For the past six months or so I’ve been putting work into Fade to Black – my second novel which is technically my first. In many ways, it’s better than my debut novel. To me, at least.
(Far from Ordinary is on SALE on Amazon – check it out!)
But in many ways, it’s not. It has evolved and changed over the years – much like me. The thoughts and opinions I had about the world have evolved. I’m glad that they have, don’t get me wrong – changing means growing, and that’s always a good thing.
Unless it refers to my belly. That can go back to 2011 Mike.
One of the most common questions I get as an author is people asking about the next one. Which, selfishly, inflates my delicate author ego because if they’re asking, they like it right? So I tell them about Fade to Black, and the inevitable follow-up is WHY.
How is it that I released Far from Ordinary before Fade to Black? Well, Far from Ordinary was my first real foray into the world of professional auteuring (pronounced oh-toor-ing). It was an opportunity for me to develop my craft and write using an idea instead of a concept.
What if you come across a body? What would you do? Where would you go? The idea for Far from Ordinary originated from a game of cards played on New Years, circa 2017 or so. Around that time, anyway. I had the idea in my head for a long time before I ever put pen to paper.
So when I started writing full-time, it was so much easier for me to take a story where I had an idea and four thousand words and turn it into a novel, instead of taking a concept and thirty thousand.
The same things that are making it a pain in the ass to edit – continuity, ideas, themes – are probably the same things that will make it different, and that’s a good thing. Back then, I was maybe writing once every couple of months, usually after one too many glasses of the poison of the evening.
Any writer worth their salt will tell you that if you don’t write consistently – every day if you can help it, but at LEAST every week – you’ll lose the thread of the story. You won’t be able to get in the heads of the characters in a way that would do justice to the story. You don’t know where they would go next, and if you don’t know what they’re going to do next, how are you supposed to write about it?
I still remember the Great Writer’s Block of 2014-15. I was stuck. The ideas just weren’t flowing, so the story stopped. That lasted for about a year and a half before I picked it up again, and I never really got back in the swing until after Far from Ordinary was done.
There was a time when I thought that I would never finish it. You see, it’s incredibly satisfying to put “The End” at the end of a novel as a writer. This is mostly traditional, probably fueled more by Hollywood television shows and movies which show writers capping off their Magnum Opus with that great flourish “The End.”
Now, do me a favor. Go to your bookshelf (and PLEASE tell me you have a bookshelf) and pull out a book. Any book. Flip to the last page. Do you see “The End.”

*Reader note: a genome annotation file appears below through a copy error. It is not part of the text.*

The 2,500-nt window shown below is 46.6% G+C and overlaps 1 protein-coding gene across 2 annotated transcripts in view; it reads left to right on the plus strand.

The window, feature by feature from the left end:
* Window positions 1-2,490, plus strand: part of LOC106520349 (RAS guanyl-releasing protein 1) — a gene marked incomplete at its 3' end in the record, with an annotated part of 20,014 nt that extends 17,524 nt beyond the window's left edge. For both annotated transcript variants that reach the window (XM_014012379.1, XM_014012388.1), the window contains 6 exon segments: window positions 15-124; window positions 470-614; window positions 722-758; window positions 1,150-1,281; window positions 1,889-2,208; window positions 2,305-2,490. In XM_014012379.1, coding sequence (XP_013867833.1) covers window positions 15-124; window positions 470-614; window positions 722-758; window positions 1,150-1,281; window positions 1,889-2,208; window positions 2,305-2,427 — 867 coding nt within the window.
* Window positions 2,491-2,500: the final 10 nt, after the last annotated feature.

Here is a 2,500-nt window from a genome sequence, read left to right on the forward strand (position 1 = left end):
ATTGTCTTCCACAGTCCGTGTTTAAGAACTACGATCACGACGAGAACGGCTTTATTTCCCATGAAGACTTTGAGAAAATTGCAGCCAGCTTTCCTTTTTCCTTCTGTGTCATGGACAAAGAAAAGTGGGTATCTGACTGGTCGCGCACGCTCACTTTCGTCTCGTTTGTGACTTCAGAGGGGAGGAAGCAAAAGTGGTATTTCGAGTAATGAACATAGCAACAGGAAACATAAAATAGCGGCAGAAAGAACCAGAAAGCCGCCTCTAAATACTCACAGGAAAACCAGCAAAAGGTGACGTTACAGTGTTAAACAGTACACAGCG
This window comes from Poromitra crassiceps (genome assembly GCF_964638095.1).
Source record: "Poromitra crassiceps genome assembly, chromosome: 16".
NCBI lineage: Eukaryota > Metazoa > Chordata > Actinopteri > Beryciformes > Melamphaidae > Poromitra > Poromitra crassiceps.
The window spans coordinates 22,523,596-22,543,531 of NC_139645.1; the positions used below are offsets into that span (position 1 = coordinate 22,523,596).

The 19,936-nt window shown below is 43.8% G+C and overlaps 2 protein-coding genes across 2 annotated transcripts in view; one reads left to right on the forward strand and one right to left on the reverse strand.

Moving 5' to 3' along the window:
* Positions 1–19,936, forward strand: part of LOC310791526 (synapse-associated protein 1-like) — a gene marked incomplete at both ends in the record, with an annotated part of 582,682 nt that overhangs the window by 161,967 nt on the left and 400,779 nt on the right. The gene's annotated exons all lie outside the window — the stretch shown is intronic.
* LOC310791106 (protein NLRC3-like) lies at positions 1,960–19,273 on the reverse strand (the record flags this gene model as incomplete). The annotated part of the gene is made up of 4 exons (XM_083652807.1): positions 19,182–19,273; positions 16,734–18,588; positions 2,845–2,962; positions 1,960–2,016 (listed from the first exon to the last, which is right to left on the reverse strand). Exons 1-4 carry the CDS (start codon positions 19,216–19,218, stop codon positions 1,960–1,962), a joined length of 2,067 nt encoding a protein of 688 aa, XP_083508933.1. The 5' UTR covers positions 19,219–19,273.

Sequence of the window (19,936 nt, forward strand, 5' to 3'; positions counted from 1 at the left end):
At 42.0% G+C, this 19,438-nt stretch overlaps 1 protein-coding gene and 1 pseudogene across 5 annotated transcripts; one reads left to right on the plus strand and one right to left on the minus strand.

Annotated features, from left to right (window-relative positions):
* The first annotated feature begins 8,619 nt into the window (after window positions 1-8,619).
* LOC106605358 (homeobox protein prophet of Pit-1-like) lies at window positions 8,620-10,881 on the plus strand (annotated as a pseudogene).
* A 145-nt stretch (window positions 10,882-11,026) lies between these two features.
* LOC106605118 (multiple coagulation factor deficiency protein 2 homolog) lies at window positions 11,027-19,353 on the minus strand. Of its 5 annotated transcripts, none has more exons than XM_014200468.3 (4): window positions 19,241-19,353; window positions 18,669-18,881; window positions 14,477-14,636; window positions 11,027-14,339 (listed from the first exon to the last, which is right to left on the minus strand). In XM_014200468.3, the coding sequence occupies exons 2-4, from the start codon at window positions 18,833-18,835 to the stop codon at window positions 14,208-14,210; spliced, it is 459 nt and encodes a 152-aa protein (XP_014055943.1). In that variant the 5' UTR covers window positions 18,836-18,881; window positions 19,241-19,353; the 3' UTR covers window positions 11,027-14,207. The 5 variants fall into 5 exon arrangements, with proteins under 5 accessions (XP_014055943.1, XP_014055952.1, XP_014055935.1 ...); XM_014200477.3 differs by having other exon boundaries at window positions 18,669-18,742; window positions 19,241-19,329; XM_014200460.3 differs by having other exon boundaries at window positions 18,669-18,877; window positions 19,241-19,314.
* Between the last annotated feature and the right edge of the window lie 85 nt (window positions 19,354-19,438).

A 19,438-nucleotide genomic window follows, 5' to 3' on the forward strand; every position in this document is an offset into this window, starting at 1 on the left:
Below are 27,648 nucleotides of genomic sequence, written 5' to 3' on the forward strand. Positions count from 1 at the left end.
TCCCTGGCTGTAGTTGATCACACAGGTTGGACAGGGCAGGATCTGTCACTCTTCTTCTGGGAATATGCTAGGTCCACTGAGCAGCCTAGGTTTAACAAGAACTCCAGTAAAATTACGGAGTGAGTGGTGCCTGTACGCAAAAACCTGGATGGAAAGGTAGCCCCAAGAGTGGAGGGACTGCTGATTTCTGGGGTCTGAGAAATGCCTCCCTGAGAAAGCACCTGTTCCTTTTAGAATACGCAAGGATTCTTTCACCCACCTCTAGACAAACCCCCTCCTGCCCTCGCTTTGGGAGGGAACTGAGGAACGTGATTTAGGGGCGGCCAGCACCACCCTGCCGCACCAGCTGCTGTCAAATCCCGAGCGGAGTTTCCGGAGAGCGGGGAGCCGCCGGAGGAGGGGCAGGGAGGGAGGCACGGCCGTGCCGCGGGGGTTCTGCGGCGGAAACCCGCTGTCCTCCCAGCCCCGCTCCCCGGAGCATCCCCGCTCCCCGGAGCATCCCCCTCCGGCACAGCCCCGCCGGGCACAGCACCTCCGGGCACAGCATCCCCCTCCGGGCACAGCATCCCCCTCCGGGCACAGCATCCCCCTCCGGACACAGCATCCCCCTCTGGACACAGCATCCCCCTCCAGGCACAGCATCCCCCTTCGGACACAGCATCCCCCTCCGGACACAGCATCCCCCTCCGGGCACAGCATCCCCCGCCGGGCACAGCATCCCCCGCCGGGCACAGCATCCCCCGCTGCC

I will almost guarantee you that it doesn’t say that.
But that’s what brings me to today’s point, and the title of this blog. The end is now in sight for me, 9 years and 75 000 words and countless re-writes later. I mean that it’s done done, not the done which happens after the first draft is finished when there’s a mountain of rewrites and spelling mistakes.
It feels good.
Super Spike and Low Expectations
This past weekend was the annual Super Spike volleyball tournament and for the fifth year in a row Talk to Me Goose has been there. For those of you that might be unfamiliar with Manitoban volleyball tourneys, it’s basically the party of the summer.
You play your obligatory three games (more, if you’re unlucky enough to win) and then you go enjoy some live music and no more than two cold beverages.
This year was no different, except that it was about 100 degrees Fahrenheit out, and the mustache was more glorious than ever.
Mustache? I hear you thinking. That’s right. For one sublime weekend, yours truly sports a fuzzy caterpillar on his upper lip. It’s a source of admiration and hi-fives for the guys who see me. It’s also silent (or not-so-silent in some cases) disgust from any and all females in my life. And a few strangers, too.
We had an all-star team for good times. Maybe not for volleyball, but who cares about that in a volleyball tournament anyway?!
Headlining the concert which capped off the last day was none other than Mr. Kardinal Offishall – one of the greatest rappers that Canada has ever produced, behind Drake. Despite this illustrious fact, I was underwhelmed at the prospect of listening to him perform.
I. Was. Wrong.
I have to give mad props to K.O. He put on one hell of a show, and I knew way more songs than I thought I would. But that’s how things sometimes go, right?
You go in expecting the moon, you’re going to be disappointed. You go in expecting dirt, you’ll see the dirt.
You go in with no expectations other than to have a good time, and it’s not tough to be blown away by a stellar performer.
Arrivederci, Superspike. It’s probably for the best – if I did that festival kind of life every weekend I’d be broke pretty quickly.
Now I’ve got to go shave a mustache.
What did we learn this week?
- There’s a reason I don’t go clean-shaven very often. I look like I just lost 6 years. Hashtag baby Mike
- A novel is never truly finished, but it gets to the point when enough is enough
- People don’t know who Goose is. WATCH TOP GUN, PEOPLE! That’s your homework for this week
- This was going to be the year that I avoided burning at Superspike. I was sorely mistaken in that assumption
- You might look more dignified with a mustache, but you should probably also stay away from parks, candy, and panel-door vans
P.S: Here are some pics from “The Shavening” – you’re welcome